February 1, 2023, teachers across England and Wales went on strike in a nationwide protest over pay and working conditions.
The strike was organised by several teaching unions, including the National Education Union (NEU), the largest teaching union in the UK, and the National Association of Schoolmasters Union of Women Teachers (NASUWT).
The teachers are demanding a fair pay increase and better working conditions, including smaller class sizes, adequate resources, and more support for students with special needs. The unions have called for a 5% pay rise for all teachers, along with a reduction in workload and an increase in funding for schools.
The strike caused widespread disruption, with many schools closing or operating on reduced hours. The strike was widely supported by teachers and parents, who have become increasingly concerned about the state of education in the UK.
Workers at colleges and universities, government employees, and transit workers have also gone on strike.
Education Secretary Gillian Keegan said “the majority” of schools would be partially open. Because of the large number of striking teachers, it is uncertain how teaching will go in particular primary and secondary schools.
As reported by the NEU, 85% of educational institutions are feeling the effects. Statistics on school closures are scheduled to be released later today by the Department of Education.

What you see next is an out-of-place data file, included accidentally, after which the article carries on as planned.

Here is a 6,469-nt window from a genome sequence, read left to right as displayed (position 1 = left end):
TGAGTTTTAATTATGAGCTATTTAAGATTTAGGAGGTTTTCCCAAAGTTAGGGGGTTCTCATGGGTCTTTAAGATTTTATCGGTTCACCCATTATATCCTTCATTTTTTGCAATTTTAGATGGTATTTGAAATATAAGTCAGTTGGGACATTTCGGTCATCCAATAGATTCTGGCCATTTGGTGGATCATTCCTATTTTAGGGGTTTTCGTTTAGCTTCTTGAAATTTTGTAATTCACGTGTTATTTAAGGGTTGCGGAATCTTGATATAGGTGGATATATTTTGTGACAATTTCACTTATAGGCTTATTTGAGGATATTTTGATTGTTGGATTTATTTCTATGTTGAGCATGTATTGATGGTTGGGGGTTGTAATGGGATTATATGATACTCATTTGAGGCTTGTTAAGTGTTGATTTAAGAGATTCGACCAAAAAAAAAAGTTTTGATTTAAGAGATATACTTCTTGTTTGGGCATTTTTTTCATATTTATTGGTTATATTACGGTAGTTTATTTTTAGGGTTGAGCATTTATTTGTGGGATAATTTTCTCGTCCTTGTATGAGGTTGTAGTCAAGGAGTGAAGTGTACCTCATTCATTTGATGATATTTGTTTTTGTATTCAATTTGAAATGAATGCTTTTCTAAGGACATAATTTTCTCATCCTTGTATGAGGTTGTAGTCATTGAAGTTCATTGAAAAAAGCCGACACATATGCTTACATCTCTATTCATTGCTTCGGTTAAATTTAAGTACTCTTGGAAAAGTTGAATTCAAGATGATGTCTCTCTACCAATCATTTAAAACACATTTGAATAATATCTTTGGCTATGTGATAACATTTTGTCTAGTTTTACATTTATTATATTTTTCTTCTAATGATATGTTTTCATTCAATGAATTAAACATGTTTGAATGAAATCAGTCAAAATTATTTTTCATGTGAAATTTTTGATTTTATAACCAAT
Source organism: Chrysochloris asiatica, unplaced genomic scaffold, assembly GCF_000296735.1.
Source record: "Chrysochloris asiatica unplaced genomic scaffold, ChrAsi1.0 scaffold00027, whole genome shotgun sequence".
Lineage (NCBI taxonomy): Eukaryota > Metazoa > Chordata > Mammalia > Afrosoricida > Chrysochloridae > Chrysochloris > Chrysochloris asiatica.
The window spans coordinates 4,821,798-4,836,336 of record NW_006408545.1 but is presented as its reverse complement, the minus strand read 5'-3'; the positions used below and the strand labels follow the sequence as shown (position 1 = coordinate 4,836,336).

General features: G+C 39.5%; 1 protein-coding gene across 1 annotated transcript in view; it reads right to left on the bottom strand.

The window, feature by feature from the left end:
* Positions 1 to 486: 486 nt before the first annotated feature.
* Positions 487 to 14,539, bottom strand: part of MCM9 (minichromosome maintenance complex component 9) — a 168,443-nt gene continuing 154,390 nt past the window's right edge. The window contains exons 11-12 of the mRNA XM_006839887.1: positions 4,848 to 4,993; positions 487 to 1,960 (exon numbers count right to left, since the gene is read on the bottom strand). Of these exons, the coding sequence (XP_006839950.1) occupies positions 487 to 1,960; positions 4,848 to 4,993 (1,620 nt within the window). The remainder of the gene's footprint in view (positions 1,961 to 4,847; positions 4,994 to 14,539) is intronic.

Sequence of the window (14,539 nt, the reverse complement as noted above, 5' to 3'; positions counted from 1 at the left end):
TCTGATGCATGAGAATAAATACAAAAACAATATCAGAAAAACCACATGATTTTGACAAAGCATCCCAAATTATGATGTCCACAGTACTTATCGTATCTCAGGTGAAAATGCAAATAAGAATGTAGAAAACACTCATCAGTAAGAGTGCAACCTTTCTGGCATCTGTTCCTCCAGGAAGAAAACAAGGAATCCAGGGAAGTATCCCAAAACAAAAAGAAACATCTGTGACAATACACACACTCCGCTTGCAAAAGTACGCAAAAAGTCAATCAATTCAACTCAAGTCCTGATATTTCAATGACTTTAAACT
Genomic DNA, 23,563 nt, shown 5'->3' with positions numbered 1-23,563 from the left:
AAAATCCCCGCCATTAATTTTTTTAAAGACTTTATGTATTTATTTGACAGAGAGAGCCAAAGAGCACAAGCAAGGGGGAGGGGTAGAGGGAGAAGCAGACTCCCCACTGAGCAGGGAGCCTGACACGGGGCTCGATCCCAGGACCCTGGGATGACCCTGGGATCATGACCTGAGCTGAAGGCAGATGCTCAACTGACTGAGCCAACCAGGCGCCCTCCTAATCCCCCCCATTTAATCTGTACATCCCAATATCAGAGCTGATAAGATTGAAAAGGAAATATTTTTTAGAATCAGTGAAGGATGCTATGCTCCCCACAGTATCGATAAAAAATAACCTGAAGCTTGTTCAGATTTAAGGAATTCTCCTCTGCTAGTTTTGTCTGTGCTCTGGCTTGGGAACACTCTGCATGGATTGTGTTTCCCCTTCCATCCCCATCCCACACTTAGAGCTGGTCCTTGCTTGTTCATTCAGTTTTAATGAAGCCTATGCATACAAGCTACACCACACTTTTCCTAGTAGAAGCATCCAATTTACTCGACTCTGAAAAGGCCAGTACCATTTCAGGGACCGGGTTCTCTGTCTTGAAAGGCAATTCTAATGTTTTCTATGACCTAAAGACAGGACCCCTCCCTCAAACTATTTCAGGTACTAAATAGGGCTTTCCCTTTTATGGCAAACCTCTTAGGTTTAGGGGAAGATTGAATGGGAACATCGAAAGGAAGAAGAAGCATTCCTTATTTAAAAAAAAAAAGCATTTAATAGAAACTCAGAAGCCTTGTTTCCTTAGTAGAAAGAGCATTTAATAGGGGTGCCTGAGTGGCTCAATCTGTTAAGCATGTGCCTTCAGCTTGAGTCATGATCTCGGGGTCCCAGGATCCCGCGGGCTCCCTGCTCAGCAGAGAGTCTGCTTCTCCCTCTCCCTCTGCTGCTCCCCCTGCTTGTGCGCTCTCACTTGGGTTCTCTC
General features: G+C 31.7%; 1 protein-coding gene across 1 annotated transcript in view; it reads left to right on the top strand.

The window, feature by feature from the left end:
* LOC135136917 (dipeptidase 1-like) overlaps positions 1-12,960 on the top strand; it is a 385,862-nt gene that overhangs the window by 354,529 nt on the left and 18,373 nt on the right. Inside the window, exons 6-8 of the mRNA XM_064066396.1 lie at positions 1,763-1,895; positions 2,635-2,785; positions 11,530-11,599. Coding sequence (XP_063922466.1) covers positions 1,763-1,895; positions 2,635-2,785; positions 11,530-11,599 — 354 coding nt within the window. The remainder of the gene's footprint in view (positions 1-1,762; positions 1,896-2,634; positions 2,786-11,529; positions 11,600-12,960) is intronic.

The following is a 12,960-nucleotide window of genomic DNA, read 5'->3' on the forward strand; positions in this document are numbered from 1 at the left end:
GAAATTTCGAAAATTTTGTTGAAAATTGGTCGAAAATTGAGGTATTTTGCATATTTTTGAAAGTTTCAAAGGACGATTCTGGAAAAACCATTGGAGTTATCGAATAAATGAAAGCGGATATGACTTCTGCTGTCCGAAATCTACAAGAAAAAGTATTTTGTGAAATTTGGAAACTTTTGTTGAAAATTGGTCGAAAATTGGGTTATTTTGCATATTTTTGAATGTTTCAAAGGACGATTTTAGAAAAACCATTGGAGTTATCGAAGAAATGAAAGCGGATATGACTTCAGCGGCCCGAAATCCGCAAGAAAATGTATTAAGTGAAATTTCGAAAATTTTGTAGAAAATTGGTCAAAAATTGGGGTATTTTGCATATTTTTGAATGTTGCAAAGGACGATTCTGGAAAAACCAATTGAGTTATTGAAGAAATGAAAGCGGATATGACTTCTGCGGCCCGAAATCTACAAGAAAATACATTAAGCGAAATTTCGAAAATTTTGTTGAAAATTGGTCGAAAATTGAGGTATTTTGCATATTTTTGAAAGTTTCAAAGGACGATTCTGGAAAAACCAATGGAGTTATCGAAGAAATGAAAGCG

Support workers have joined striking teachers in Wales, where members of the National Association of Head Teachers have taken non-strike measures.
Ms. Keegan supported the government’s record on school funding, telling BBC Breakfast that it “makes no sense to give inflation-busting pay rises to some of the workforce” at a time when prices are rising for everyone.
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The strike comes after years of cuts to education funding, which have led to larger class sizes, reduced resources, and an increased workload for teachers. Students have also been hurt by the lack of support and resources. For example, many schools have trouble giving students with special needs the help they need.
The government has responded to the strike by promising to increase funding for schools, but the unions have called for concrete action, including a fair pay increase for all teachers. The strike has drawn attention to the need for improved working conditions for teachers and better support for students and has sparked a national debate about the future of education in the UK.
The school strike in England and Wales highlights the need for a fair pay increase for teachers, better working conditions, and increased support for students. The strike has sparked a national conversation about the future of education and the importance of investing in our schools and teachers. We hope that the government will take the concerns of teachers and parents seriously and take concrete steps to improve the state of education in the UK.